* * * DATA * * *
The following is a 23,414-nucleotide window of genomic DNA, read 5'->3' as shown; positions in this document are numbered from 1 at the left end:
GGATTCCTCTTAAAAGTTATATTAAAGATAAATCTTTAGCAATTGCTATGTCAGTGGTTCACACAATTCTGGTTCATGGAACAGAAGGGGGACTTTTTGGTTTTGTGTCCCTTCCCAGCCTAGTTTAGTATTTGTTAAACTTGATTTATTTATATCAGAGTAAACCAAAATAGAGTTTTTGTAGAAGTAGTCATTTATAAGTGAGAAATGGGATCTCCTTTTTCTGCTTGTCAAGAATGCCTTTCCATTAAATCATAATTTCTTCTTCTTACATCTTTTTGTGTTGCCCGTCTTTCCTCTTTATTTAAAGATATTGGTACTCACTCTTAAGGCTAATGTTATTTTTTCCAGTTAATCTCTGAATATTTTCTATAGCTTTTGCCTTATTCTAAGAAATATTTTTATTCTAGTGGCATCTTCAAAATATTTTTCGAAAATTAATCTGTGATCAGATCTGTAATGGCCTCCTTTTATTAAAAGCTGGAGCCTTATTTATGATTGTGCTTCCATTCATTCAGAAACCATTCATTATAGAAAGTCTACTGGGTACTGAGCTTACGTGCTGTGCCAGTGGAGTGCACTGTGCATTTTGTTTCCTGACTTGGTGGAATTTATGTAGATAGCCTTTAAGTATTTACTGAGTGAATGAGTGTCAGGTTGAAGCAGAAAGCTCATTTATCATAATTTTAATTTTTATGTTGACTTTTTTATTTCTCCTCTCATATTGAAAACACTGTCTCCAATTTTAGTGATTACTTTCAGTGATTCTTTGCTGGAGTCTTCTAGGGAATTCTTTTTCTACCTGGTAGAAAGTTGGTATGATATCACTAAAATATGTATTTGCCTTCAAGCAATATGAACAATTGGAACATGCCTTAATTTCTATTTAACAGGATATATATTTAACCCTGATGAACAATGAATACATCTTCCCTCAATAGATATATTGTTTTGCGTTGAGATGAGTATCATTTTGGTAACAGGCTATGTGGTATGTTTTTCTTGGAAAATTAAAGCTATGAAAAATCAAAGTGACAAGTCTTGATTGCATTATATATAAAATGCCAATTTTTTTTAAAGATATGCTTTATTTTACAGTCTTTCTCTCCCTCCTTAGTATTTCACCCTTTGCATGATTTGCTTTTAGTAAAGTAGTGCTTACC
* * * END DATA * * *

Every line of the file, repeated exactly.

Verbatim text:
The following is a 23,414-nucleotide window of genomic DNA, read 5'->3' as shown; positions in this document are numbered from 1 at the left end:
GGATTCCTCTTAAAAGTTATATTAAAGATAAATCTTTAGCAATTGCTATGTCAGTGGTTCACACAATTCTGGTTCATGGAACAGAAGGGGGACTTTTTGGTTTTGTGTCCCTTCCCAGCCTAGTTTAGTATTTGTTAAACTTGATTTATTTATATCAGAGTAAACCAAAATAGAGTTTTTGTAGAAGTAGTCATTTATAAGTGAGAAATGGGATCTCCTTTTTCTGCTTGTCAAGAATGCCTTTCCATTAAATCATAATTTCTTCTTCTTACATCTTTTTGTGTTGCCCGTCTTTCCTCTTTATTTAAAGATATTGGTACTCACTCTTAAGGCTAATGTTATTTTTTCCAGTTAATCTCTGAATATTTTCTATAGCTTTTGCCTTATTCTAAGAAATATTTTTATTCTAGTGGCATCTTCAAAATATTTTTCGAAAATTAATCTGTGATCAGATCTGTAATGGCCTCCTTTTATTAAAAGCTGGAGCCTTATTTATGATTGTGCTTCCATTCATTCAGAAACCATTCATTATAGAAAGTCTACTGGGTACTGAGCTTACGTGCTGTGCCAGTGGAGTGCACTGTGCATTTTGTTTCCTGACTTGGTGGAATTTATGTAGATAGCCTTTAAGTATTTACTGAGTGAATGAGTGTCAGGTTGAAGCAGAAAGCTCATTTATCATAATTTTAATTTTTATGTTGACTTTTTTATTTCTCCTCTCATATTGAAAACACTGTCTCCAATTTTAGTGATTACTTTCAGTGATTCTTTGCTGGAGTCTTCTAGGGAATTCTTTTTCTACCTGGTAGAAAGTTGGTATGATATCACTAAAATATGTATTTGCCTTCAAGCAATATGAACAATTGGAACATGCCTTAATTTCTATTTAACAGGATATATATTTAACCCTGATGAACAATGAATACATCTTCCCTCAATAGATATATTGTTTTGCGTTGAGATGAGTATCATTTTGGTAACAGGCTATGTGGTATGTTTTTCTTGGAAAATTAAAGCTATGAAAAATCAAAGTGACAAGTCTTGATTGCATTATATATAAAATGCCAATTTTTTTTAAAGATATGCTTTATTTTACAGTCTTTCTCTCCCTCCTTAGTATTTCACCCTTTGCATGATTTGCTTTTAGTAAAGTAGTGCTTACC